# Difference between revisions of "Equivalence relation"

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Let <math>S</math> be a [[set]]. A [[binary relation]] <math>\sim</math> on <math>S</math> is said to be an '''equivalence relation''' if <math>\sim</math> satisfies the following three properties: | Let <math>S</math> be a [[set]]. A [[binary relation]] <math>\sim</math> on <math>S</math> is said to be an '''equivalence relation''' if <math>\sim</math> satisfies the following three properties: | ||

− | 1. For every element <math>x \in S</math>, <math>x \sim x</math>. (Reflexive property) | + | 1. For every element <math>x \in S</math>, <math>x \sim x</math>. ([[Reflexive property]]) |

− | 2. If <math>x, y \in S</math> such that <math>x \sim y</math>, then we also have <math>y \sim x</math>. (Symmetric property) | + | 2. If <math>x, y \in S</math> such that <math>x \sim y</math>, then we also have <math>y \sim x</math>. ([[Symmetric property]]) |

− | 3. If <math>x, y, z \in S</math> such that <math>x \sim y</math> and <math>y \sim z</math>, then we also have <math>x \sim z</math>. (Transitive property) | + | 3. If <math>x, y, z \in S</math> such that <math>x \sim y</math> and <math>y \sim z</math>, then we also have <math>x \sim z</math>. ([[Transitive property]]) |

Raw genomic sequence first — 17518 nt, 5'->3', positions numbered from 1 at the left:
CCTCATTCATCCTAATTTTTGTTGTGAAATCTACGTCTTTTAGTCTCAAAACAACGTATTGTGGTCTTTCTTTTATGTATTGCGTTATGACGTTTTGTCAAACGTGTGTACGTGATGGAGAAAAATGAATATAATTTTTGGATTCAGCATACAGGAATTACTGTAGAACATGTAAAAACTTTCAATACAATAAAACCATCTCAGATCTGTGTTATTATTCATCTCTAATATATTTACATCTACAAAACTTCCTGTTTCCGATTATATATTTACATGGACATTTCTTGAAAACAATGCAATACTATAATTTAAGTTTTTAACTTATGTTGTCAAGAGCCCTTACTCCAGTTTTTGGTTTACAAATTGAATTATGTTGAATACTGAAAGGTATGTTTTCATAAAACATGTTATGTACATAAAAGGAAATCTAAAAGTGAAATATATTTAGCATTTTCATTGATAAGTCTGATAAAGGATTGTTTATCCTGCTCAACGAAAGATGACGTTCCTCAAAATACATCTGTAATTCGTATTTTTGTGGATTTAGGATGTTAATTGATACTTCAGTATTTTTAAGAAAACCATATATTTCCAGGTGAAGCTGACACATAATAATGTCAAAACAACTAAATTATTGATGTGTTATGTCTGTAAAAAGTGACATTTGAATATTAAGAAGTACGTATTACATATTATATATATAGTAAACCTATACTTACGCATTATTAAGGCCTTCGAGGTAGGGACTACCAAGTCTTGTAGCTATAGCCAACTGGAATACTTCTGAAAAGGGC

## Latest revision as of 11:51, 22 May 2007

Let be a set. A binary relation on is said to be an **equivalence relation** if satisfies the following three properties:

1. For every element , . (Reflexive property)

2. If such that , then we also have . (Symmetric property)

3. If such that and , then we also have . (Transitive property)

Some common examples of equivalence relations:

- The relation (equality), on the set of real numbers.
- The relation (congruence), on the set of geometric figures in the plane.
- The relation (similarity), on the set of geometric figures in the plane.
- For a given positive integer , the relation , on the set of integers. (Congruence mod
*n*)